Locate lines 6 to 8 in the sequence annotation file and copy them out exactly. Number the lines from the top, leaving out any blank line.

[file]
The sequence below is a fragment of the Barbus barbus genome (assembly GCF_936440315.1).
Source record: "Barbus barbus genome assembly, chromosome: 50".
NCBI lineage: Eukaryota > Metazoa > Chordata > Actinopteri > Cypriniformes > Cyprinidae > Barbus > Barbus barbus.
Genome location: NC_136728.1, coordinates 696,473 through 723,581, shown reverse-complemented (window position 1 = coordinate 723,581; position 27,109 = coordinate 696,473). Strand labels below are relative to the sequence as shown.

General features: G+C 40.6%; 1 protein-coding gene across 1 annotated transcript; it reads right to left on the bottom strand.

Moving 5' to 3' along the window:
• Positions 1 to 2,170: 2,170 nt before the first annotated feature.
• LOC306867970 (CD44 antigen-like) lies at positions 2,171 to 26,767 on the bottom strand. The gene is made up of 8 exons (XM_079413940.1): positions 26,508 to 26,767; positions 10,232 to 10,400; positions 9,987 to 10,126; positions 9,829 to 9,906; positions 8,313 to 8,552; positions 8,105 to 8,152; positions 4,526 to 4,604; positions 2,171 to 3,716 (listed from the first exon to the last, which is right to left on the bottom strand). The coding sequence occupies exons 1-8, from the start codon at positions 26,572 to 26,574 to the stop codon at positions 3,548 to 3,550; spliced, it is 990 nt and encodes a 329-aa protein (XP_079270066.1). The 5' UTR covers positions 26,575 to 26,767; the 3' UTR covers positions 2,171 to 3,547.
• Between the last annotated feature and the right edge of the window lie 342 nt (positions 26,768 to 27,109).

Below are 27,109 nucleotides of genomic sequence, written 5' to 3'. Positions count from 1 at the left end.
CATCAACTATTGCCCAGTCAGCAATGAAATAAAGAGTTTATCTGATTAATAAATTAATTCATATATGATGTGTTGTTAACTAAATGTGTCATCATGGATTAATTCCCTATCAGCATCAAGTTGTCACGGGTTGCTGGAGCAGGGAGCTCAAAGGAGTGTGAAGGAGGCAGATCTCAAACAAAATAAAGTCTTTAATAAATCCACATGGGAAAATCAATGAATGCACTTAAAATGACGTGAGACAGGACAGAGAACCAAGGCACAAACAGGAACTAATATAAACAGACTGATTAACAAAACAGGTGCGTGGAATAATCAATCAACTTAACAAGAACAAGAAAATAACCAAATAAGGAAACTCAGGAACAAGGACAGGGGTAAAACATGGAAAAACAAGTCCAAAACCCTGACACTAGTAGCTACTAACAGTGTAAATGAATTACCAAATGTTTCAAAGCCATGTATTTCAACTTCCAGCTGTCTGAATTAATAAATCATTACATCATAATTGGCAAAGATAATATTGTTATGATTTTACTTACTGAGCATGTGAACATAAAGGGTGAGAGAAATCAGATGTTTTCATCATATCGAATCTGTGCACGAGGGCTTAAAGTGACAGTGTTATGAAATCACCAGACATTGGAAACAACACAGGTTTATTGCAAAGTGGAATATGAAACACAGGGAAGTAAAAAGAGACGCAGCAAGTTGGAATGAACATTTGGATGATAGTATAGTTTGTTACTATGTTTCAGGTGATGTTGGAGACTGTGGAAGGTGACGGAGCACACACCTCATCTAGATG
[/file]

Moving 5' to 3' along the window:
• Positions 1 to 2,170: 2,170 nt before the first annotated feature.
• LOC306867970 (CD44 antigen-like) lies at positions 2,171 to 26,767 on the bottom strand. The gene is made up of 8 exons (XM_079413940.1): positions 26,508 to 26,767; positions 10,232 to 10,400; positions 9,987 to 10,126; positions 9,829 to 9,906; positions 8,313 to 8,552; positions 8,105 to 8,152; positions 4,526 to 4,604; positions 2,171 to 3,716 (listed from the first exon to the last, which is right to left on the bottom strand). The coding sequence occupies exons 1-8, from the start codon at positions 26,572 to 26,574 to the stop codon at positions 3,548 to 3,550; spliced, it is 990 nt and encodes a 329-aa protein (XP_079270066.1). The 5' UTR covers positions 26,575 to 26,767; the 3' UTR covers positions 2,171 to 3,547.